Black Watch offensive hits 'millionaires' row'

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The Independent Online

The Black Watch today launched its biggest offensive since being controversially re-deployed to central Iraq, targeting a suspected insurgent hotbed dubbed "Millionaires' Row".

The Black Watch today launched its biggest offensive since being controversially re-deployed to central Iraq, targeting a suspected insurgent hotbed dubbed "Millionaires' Row".

With raids still continuing, military officials refrained from disclosing exact locations.

A total of 80 suspects were detained but many were later released. About 20 have been detained for further questioning.

The British forces also found suspected bomb-making equipment.

Detainees will be questioned to see if they have any connections with recent attacks on British and US forces in central Iraq.

There have so far been no reported casualties and the operation is expected to continue for several more hours.

It is part of a joint offensive, involving the Black Watch, US Marines and Iraqi special forces, aimed at rooting out suspected insurgents and terrorists in the lawless area of northern Babil province, just south of Baghdad.

The Black Watch's task was to target a specific stretch of road where the elite of Saddam Hussein's regime, including members of his Special Republican Guard and leading Baath Party officials, had their luxurious country retreats.

Each residence is set in grounds of up to three acres with up to a dozen villas and other buildings, extensive gardens and dense wooded areas.

After setting out from their base at Camp Dogwood, 25 miles south-west of Baghdad, in the early hours of this morning, The Black Watch approached the area in 33-tonne Warrior armoured fighting vehicles.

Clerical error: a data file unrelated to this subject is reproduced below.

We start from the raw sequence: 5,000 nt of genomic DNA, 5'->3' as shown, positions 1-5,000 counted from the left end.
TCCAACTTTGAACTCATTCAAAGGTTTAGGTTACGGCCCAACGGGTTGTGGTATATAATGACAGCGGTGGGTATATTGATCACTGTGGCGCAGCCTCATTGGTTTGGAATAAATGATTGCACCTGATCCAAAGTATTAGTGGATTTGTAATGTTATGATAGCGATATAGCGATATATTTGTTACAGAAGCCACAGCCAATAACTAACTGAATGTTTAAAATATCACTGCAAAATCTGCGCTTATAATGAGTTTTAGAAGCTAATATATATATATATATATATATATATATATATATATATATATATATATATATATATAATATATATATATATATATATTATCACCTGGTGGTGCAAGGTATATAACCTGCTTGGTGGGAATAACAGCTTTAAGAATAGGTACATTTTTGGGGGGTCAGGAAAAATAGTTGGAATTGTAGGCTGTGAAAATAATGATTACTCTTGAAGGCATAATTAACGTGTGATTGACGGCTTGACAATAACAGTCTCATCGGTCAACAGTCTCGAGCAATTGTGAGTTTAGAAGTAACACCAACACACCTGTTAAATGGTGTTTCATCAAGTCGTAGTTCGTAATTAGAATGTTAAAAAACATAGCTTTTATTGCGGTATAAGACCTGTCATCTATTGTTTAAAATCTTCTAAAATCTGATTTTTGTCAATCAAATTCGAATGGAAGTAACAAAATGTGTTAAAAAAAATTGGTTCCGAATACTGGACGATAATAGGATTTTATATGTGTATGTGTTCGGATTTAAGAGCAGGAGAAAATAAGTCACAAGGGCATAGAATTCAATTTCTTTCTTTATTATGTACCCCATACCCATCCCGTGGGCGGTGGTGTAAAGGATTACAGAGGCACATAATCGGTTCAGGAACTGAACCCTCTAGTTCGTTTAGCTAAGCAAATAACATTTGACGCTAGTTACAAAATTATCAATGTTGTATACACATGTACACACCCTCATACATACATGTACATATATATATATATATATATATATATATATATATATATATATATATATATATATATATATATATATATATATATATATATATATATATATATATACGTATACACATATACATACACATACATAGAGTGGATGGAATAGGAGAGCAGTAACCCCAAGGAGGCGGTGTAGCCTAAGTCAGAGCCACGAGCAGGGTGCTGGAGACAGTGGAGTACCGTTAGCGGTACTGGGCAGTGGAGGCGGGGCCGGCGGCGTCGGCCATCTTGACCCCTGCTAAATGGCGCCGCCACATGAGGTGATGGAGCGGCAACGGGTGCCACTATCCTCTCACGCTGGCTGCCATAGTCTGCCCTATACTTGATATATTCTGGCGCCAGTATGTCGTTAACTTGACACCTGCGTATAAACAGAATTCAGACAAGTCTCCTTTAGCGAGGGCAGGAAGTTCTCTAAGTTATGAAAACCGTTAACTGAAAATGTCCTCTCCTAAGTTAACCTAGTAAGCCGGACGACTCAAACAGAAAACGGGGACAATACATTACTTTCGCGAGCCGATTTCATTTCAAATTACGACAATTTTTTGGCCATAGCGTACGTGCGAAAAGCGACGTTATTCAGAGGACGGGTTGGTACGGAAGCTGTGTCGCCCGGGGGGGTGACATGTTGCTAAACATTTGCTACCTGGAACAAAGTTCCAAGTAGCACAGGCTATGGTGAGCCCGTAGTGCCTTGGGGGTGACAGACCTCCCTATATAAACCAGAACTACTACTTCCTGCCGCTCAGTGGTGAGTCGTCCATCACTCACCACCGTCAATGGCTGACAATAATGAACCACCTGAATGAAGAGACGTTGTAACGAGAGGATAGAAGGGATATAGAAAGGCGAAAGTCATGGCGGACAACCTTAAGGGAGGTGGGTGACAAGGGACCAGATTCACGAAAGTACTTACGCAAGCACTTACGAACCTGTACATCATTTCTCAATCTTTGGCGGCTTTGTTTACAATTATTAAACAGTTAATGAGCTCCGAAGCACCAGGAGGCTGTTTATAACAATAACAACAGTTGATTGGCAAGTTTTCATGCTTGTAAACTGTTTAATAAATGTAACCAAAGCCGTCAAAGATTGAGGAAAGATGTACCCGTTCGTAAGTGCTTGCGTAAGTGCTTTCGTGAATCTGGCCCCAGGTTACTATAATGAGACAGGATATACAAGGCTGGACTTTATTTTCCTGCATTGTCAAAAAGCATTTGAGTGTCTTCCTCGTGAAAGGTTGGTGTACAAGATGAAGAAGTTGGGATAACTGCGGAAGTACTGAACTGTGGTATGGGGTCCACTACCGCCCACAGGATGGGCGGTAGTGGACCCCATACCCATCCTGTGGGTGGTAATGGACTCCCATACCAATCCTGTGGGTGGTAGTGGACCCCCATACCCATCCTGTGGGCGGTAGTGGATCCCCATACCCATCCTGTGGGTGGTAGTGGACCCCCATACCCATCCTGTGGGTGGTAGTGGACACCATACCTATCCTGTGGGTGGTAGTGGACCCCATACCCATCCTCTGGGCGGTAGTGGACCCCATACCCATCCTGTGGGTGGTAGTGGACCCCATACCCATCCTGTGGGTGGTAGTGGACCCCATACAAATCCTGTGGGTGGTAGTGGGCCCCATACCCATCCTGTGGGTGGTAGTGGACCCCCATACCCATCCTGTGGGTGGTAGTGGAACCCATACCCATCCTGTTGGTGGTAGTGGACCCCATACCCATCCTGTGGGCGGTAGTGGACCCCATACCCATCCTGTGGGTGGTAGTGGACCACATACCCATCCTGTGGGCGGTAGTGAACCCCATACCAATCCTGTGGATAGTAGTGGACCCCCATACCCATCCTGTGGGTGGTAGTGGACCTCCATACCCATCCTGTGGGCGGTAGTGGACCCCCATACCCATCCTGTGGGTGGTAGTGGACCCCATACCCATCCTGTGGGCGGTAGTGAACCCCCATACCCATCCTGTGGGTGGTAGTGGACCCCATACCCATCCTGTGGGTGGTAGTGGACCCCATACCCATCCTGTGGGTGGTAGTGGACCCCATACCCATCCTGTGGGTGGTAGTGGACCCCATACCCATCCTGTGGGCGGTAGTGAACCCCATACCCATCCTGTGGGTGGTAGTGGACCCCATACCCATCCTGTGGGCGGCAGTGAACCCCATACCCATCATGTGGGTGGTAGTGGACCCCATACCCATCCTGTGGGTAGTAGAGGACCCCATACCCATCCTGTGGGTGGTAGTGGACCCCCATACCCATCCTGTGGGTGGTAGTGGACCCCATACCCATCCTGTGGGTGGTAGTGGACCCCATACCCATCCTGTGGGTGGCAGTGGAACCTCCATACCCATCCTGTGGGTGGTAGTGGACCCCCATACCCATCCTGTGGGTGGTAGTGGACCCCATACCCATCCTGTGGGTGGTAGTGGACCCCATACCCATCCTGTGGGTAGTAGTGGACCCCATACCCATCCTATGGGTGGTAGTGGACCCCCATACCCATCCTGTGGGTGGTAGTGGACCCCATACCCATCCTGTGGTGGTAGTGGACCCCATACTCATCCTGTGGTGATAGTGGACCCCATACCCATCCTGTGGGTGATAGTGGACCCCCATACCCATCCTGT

They have been gathering intelligence on Millionaires' Row since arriving at Dogwood more than three weeks ago.

There were several "high value" suspects whose homes they raided first before searching the other properties on the road.

A Puma helicopter was sent in with the Warriors to search for anyone trying to flee.

A British military spokesman in Babil said: "Although operations are on-going initial indications show that this morning's raids have been a success.

"With continued pressure we hope, with the help of the US Marines and Iraqi forces, to restore order and root out insurgents to make the area safe for the local population.

"Those detained will now be questioned and if there is no suggestion of involvement with recent activities they will be free to return to their homes."

The Black Watch raids this morning are part of a larger on-going offensive, codenamed Plymouth Rock, co-ordinated with the US 24th Marine Expeditionary Unit who are based further to the east in Babil province.

There have been unconfirmed reports that the most wanted terrorist in Iraq, Abu Musab al-Zarqawi, is taking refuge in north Babil.

Plymouth Rock has been described by US military officials as the biggest coalition push in Iraq since the assault on Fallujah.

Unlike Fallujah it is characterised by surgical, intelligence-led raids. aimed at rooting out insurgents.

The offensive was given its name because it is taking place over the. American Thanksgiving season.

Overall, the Plymouth Rock offensive will involve 5,000 US and British troops and 1,000 Iraqis.

While British forces swooped on Millionaire's Row this morning US Marines and newly-trained Iraqi special forces raided a small village in the area which they believe is a foothold for insurgents attacking the US and British forces.

The US Marines and Iraqis were dropped by helicopter on the outskirts of the village and spent several hours sweeping through it.

As they moved in and searched houses, supporting aircraft were on standby.

Through the night the US Marines also rebuilt a crossing which they have dubbed "IED (improvised explosive device) Bridge" after it was repeatedly blown up by insurgents.

The role of the 850-strong Black Watch battlegroup since they arrived at Camp Dogwood has been to block insurgents fleeing Fallujah.

As US attention switches from Fallujah to the trouble hotspots in north Babil around the towns of Mahmudiyah, Latifiyah and Yusufiyah, The Black Watch are expected to perform a similar function.

They will remain within the area in which they currently operate but they will ratchet up their operations in close co-ordination with US Marines and Iraqi security forces.

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